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Intel Upgrades Hardware

Sandy Bridge Motherboards Dissected, Compared 143

crookedvulture writes "As we've learned, Intel's Sandy Bridge CPUs are pretty impressive. If you're going to build yourself a system with one, you'll need a new motherboard with an 1155-pin socket. The Tech Report has an in-depth look at four such boards based on Intel's P67 Express chipset. Although the boards offer identical application performance, there are notable differences between their power consumption and the speed of onboard peripherals like USB 3.0 and Serial ATA ports. Some implement the new UEFI BIOS framework while others do not, and the quality of those implementations varies quite a bit. Recommended reading for anyone thinking about rolling their own desktop with one of Intel's latest CPUs."
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Sandy Bridge Motherboards Dissected, Compared

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  • by hedwards ( 940851 ) on Friday January 07, 2011 @10:08PM (#34800626)
    Don't forget that the on die graphics core should be a lot better than whatever crap Intel tries to put on Sandy Bridge. Why they haven't given up on providing a graphics solution is beyond me. It's been well over a decade since they released anything that could be confused as a competent graphics chipset. Seriously, in the time it took Apple to develop OSX and the iterations since then, Intel hasn't had any that didn't totally suck balls.
  • by bertok ( 226922 ) on Saturday January 08, 2011 @03:40AM (#34802252)

    A lot of this is about turning up the heat on the pot with a live lobster in it. Right now, it's merely pleasantly warm, but it's going to become uncomfortable soon!

    You have no idea what AD Rights management is for. See []

    It is about companies protected their trade secrets and confidential data. It isn't about stopping you from stealing something off of the piratebay.

    Except that the data is not protected from employees, who can steal it all the same. Access control lists and transparent filesystem encryption already provide the necessary features for protecting data from employees. What it does do, is prevent open source applications from interfacing with the data in any way. It protects Microsoft's monopoly on your network, that is all.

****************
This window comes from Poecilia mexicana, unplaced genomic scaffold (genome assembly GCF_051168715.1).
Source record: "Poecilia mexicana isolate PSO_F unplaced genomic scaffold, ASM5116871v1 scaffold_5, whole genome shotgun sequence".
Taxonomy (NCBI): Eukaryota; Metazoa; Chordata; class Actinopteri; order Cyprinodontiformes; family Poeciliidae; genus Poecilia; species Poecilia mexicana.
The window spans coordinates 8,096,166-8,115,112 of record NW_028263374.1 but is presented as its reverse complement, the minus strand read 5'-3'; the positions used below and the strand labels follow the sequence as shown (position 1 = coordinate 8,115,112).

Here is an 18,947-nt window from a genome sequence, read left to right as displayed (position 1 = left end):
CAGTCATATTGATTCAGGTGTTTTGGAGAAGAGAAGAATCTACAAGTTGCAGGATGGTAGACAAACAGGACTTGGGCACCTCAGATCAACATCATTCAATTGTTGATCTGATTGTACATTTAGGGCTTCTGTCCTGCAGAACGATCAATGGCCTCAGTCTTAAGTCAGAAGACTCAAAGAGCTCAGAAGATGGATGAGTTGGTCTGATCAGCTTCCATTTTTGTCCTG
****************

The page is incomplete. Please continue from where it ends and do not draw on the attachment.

What NAP really is: []

    It is about ensuring that the client is configured correctly and secure before connecting to a corporate network. I fail to see why this is a bad thing.

    The phrase "configured correctly and secure before connecting to a corporate network" means exactly: "runs a trusted Windows kernel signed by Microsoft". That's not adding security in any shape, way, or form. It's not like insecure computers have an "evil bit" set on outgoing packets.There has never been a secure release of the Windows kernel, ever. There likely never will be. The machine is basically checked for a hash of the kernel. The checks can be made more complex, but it boils down to the same thing, to pass, the machine must be "one of a set of known and trusted versions of Windows".

    Technologies like NAP are simply a method for locking out Linux, BSD, or any other OS that isn't made by a huge corporation. This may not sound bad if you're a "big corp" running "windows PCs", but it has a chilling effect. Developers or power users will no longer be able to run Linux, at all. Consultants and visitors will have to have a commercial OS, or they won't be able to get their job done, even if open source equivalents exist that would otherwise work just fine! Imagine a network with 100% Windows PCs and servers, with 100% enforced NAP. Some small vendor comes in, with a low-cost Linux offering... bzzt... can't play, sorry, try somewhere else.

    And what is wrong with securing user data in a Medical Research Environment?

    Step #1 along to path to requiring mandatory DRM on all medical data. Small pilot deployments are used as demonstrations to politicians. The vendor lock-in is not going to be obvious to anybody until it is far, far too late.

The IQ of the group is the lowest IQ of a member of the group divided by the number of people in the group.